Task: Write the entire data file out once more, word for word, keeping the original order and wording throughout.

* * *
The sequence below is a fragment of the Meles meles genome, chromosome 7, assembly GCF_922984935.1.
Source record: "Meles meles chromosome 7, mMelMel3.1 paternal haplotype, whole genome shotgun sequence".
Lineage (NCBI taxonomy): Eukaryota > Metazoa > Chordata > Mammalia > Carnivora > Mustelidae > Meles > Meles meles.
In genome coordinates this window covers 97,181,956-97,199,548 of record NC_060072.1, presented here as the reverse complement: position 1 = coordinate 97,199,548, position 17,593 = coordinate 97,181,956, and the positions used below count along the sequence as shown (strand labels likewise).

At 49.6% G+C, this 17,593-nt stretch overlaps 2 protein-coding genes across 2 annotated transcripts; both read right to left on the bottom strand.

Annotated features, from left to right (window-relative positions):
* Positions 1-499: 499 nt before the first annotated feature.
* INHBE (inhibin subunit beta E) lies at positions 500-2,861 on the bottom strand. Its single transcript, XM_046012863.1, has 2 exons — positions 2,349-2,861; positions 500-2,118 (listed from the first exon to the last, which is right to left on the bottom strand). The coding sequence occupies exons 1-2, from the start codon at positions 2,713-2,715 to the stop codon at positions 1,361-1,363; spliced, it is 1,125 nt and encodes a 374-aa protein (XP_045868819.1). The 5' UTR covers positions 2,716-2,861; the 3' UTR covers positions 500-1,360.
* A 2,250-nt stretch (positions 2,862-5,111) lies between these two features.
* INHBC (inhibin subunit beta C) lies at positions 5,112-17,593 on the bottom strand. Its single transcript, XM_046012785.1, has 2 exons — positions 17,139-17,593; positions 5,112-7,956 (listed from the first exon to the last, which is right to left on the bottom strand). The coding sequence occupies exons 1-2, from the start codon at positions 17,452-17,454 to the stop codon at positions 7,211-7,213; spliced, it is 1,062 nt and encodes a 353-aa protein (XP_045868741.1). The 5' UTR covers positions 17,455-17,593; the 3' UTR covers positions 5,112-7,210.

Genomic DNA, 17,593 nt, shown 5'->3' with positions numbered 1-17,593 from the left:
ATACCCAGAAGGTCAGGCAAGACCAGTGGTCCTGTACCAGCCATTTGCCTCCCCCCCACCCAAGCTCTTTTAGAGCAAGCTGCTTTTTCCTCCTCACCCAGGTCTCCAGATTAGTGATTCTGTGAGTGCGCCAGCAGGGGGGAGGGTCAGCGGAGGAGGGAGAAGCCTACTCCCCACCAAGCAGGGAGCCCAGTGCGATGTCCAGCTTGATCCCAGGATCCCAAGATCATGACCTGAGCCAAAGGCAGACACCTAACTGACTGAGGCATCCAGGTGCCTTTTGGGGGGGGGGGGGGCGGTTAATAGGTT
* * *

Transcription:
The sequence below is a fragment of the Meles meles genome, chromosome 7, assembly GCF_922984935.1.
Source record: "Meles meles chromosome 7, mMelMel3.1 paternal haplotype, whole genome shotgun sequence".
Lineage (NCBI taxonomy): Eukaryota > Metazoa > Chordata > Mammalia > Carnivora > Mustelidae > Meles > Meles meles.
In genome coordinates this window covers 97,181,956-97,199,548 of record NC_060072.1, presented here as the reverse complement: position 1 = coordinate 97,199,548, position 17,593 = coordinate 97,181,956, and the positions used below count along the sequence as shown (strand labels likewise).

At 49.6% G+C, this 17,593-nt stretch overlaps 2 protein-coding genes across 2 annotated transcripts; both read right to left on the bottom strand.

Annotated features, from left to right (window-relative positions):
* Positions 1-499: 499 nt before the first annotated feature.
* INHBE (inhibin subunit beta E) lies at positions 500-2,861 on the bottom strand. Its single transcript, XM_046012863.1, has 2 exons — positions 2,349-2,861; positions 500-2,118 (listed from the first exon to the last, which is right to left on the bottom strand). The coding sequence occupies exons 1-2, from the start codon at positions 2,713-2,715 to the stop codon at positions 1,361-1,363; spliced, it is 1,125 nt and encodes a 374-aa protein (XP_045868819.1). The 5' UTR covers positions 2,716-2,861; the 3' UTR covers positions 500-1,360.
* A 2,250-nt stretch (positions 2,862-5,111) lies between these two features.
* INHBC (inhibin subunit beta C) lies at positions 5,112-17,593 on the bottom strand. Its single transcript, XM_046012785.1, has 2 exons — positions 17,139-17,593; positions 5,112-7,956 (listed from the first exon to the last, which is right to left on the bottom strand). The coding sequence occupies exons 1-2, from the start codon at positions 17,452-17,454 to the stop codon at positions 7,211-7,213; spliced, it is 1,062 nt and encodes a 353-aa protein (XP_045868741.1). The 5' UTR covers positions 17,455-17,593; the 3' UTR covers positions 5,112-7,210.

Genomic DNA, 17,593 nt, shown 5'->3' with positions numbered 1-17,593 from the left:
ATACCCAGAAGGTCAGGCAAGACCAGTGGTCCTGTACCAGCCATTTGCCTCCCCCCCACCCAAGCTCTTTTAGAGCAAGCTGCTTTTTCCTCCTCACCCAGGTCTCCAGATTAGTGATTCTGTGAGTGCGCCAGCAGGGGGGAGGGTCAGCGGAGGAGGGAGAAGCCTACTCCCCACCAAGCAGGGAGCCCAGTGCGATGTCCAGCTTGATCCCAGGATCCCAAGATCATGACCTGAGCCAAAGGCAGACACCTAACTGACTGAGGCATCCAGGTGCCTTTTGGGGGGGGGGGGGGCGGTTAATAGGTT